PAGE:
It has all had a significant impact on Hawaii’s hotel industry. Hotel occupancy this past August, normally a peak-travel month, fell to 76 percent, a 15-year low. Some have pointed out that the drop was accentuated by the 15-day Northwest Airlines’ strike and a late Labor Day holiday, but it really reflected a year-long trend.
As occupancies have fallen and the Japanese banks have begun to face reality, Hawaii’s hotels have started to go up for sale.
- The first was the Hyatt Regency Waikoloa, which was sold about three years ago. The reported price was $60 million, plus a commitment to put in an additional $30 million in improvements. That1s a total of $90 million, a fraction of its $360 million development cost. The property is now operated successfully as a Hilton.
- Later, Colony Capital snapped up the Ritz-Carlton Mauna Lani, also on the Big Island, for $75 million, 43 percent of its $175 million development cost. This year, hotel sales have really started to heat up.
- In June, the Japanese-owned Grand Wailea Resort on Maui sold for a reported $263.5 million, 44 percent of its original cost of $600 million.
- The neighboring Kea Lani also sold that month, reportedly for less than its $175 million mortgage.
- In July, the 761-room Westin Maui, owned by Japan-based Abe International Ventures, sold for $132 million to Starwood Hotels & Resorts. That is $175,000 a room for a deluxe, leasehold property with a solid amenity package on the best beach in Kaanapali.
- In August, the 720-room Maui Marriott next door sold out of bankruptcy for about $200,000 per room, fee simple. The price was driven up by spirited bidding between Marriott International and Hilton Hotels Corporation. The seller was another Japan-based corporation, Azabu Buildings Company, and the foreclosure was sought by The Mitsui Trust & Banking Corp.
- August also saw the purchase of the 487-room Turtle Bay Golf & Tennis Resort on Oahu1s North Shore by a group headed by Hawaii developer Bill Mills. The seller was Japan-based Asahi Jyuken Company.
- In September, our company, Outrigger Enterprises, purchased The Royal Waikoloan on the Big Island. We had been the manager of that property for nearly ten years and a partner in the ownership with a group headed by the Bass brothers. A Japanese partner in the ownership group had dropped out several years ago.
- There had been any number of other offers for The Royal Waikoloan during the past three years but none closed. Outrigger matched or exceeded those offers and closed on the 545-room hotel just two weeks ago. After we complete major renovations, we will have about $125,000 per room invested in the Outrigger Waikoloa, a prime beachfront property in the heart of a deluxe resort.
Are these purchases good moves?
I think so, but it will be some time before the true values of these properties can be realized and cash flows return to normal. With Hawaii so dependent on Asian business, the financial system in that part of the world will have to be repaired before our visitor plant will again see full occupancies. If the U.S. economy goes into the tank during the next year, we will experience the proverbial “double whammy.”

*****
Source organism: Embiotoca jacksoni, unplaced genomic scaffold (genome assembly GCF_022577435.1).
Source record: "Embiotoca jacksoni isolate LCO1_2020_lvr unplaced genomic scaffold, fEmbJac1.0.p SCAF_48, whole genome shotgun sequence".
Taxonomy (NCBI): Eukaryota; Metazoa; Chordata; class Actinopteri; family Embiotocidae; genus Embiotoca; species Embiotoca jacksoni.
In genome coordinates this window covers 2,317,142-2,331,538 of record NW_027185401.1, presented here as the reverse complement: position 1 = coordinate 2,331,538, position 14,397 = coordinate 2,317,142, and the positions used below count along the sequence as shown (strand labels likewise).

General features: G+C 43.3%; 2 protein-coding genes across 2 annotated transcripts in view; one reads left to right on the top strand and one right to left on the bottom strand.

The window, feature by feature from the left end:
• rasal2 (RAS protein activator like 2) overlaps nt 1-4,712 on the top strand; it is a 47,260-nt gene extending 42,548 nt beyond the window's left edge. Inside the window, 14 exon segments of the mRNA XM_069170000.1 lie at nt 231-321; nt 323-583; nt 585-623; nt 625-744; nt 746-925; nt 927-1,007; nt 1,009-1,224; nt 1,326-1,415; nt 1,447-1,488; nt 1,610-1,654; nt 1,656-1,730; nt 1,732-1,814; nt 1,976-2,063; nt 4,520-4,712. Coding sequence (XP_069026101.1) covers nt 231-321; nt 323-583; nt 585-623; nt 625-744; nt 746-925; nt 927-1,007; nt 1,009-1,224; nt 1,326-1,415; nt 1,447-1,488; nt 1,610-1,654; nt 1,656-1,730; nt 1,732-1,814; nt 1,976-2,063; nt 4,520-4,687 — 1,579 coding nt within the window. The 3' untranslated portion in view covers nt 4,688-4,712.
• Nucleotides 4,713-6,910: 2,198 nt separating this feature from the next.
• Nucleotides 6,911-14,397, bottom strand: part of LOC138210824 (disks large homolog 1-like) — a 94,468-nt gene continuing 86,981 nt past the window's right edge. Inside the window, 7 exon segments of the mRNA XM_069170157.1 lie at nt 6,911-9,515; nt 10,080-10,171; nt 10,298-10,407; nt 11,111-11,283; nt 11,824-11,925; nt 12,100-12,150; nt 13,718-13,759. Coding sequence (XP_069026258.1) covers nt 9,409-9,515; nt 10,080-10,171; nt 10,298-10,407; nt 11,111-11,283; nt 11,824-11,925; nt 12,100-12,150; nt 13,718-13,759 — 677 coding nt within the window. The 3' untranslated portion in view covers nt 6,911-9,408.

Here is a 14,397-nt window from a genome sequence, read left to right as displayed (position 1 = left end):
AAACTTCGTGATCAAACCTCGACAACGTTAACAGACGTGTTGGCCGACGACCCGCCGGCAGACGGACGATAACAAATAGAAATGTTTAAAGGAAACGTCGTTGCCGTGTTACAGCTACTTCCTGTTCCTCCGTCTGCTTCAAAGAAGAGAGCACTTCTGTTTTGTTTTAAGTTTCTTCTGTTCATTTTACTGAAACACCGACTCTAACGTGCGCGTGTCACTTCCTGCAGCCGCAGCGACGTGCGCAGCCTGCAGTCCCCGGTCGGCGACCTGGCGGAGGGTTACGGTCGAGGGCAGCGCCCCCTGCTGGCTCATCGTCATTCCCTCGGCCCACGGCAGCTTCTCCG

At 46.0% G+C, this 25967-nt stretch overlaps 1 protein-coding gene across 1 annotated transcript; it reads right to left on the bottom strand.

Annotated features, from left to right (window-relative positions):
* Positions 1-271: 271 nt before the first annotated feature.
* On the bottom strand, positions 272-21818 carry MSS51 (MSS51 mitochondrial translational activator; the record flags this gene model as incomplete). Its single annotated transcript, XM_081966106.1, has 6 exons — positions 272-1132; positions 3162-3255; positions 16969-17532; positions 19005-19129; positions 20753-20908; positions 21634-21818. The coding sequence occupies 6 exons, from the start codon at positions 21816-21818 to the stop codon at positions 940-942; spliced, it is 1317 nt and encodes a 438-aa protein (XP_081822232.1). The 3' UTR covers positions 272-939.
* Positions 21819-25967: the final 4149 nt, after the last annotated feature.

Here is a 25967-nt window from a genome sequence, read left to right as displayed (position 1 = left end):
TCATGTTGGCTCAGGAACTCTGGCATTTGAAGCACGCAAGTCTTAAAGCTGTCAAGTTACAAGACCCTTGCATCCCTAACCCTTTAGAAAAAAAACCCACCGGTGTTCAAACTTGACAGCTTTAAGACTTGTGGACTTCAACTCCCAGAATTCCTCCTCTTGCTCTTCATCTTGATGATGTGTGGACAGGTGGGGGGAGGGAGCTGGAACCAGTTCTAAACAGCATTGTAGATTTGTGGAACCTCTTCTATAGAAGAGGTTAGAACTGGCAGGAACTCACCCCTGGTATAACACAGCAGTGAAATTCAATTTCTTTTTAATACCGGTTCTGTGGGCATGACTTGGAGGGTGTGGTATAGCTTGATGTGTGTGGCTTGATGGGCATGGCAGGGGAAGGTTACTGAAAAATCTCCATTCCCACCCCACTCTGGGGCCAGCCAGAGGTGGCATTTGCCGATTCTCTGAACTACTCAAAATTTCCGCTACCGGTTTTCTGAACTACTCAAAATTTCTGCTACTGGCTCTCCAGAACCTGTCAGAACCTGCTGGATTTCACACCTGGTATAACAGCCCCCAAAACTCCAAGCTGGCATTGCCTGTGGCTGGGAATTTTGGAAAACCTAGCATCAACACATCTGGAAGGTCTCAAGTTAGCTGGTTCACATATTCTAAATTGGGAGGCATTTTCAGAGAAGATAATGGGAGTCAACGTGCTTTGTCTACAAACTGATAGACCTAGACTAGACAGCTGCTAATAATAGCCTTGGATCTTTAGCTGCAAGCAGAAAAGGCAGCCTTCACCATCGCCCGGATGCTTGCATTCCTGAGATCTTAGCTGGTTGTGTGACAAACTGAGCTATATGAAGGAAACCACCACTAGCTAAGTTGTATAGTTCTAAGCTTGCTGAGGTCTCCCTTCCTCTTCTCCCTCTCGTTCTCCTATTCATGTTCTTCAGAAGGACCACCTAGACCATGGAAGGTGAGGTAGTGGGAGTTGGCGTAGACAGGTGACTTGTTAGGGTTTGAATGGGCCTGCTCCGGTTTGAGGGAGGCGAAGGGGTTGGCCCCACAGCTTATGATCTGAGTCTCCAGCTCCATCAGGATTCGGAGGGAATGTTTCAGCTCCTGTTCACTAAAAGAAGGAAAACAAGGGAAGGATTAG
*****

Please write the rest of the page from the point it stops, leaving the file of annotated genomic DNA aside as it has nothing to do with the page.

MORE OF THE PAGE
In the meantime, there are some encouraging things happening in Hawaii.
This past June, we opened the $350 million Hawaii Convention Center in Waikiki after a 15-year effort. It is a beautiful facility and will generate business for all islands over a period of time. Organizations were reluctant to book the center until it was completed and tried out. Several hundred meeting planners were hosted during the three-day opening celebration, and according to reports, all came away with an excellent impression and are ready to slot the center into the future plans for their organizations.
For leisure or convention travel, Hawaii is uniquely dependent on air carriers. We keep a close watch on what the airlines are doing. Last year, Governor Cayetano dropped landing fees at Hawaii’s airports to encourage flights during this difficult time.
Thus, we were quite concerned when United and Northwest airlines announced they were shifting some of their aircraft away from Hawaii. In fact, as of last Thursday, United eliminated its daily Honolulu-Osaka flight, leaving the carrier with only a single, daily Hawaii-Japan flight from Tokyo. Some 300 United flight attendants have been relocated to other areas.
Fortunately, All Nippon Airways will step into the void later this month with daily flights to Tokyo utilizing 392-passenger Boeing 747s. ANA will also continue its daily Nagoya-Honolulu 747 service.
It is also good to hear that Hawaii is still the number-one destination for Japanese, drawing a steady 12.7 percent of the total outbound travelers from Japan. That has not changed during the turmoil of the past year
Another bit of good news is in the area of marketing. For many years, the Hawaii Visitors & Convention Bureau was thought of as the paragon of state and national tourism offices. They did great work with a minimal budget, and the arrival numbers kept on increasing. Ninety percent of the bureau1s funds came from government, primarily the state, with some county contributions.
Obtaining funds from the Legislature and county councils was always a challenge. Many of us spent countless hours wandering the halls of government to make the case that in today1s world, tourism needs to have competitive amounts of destination marketing funds.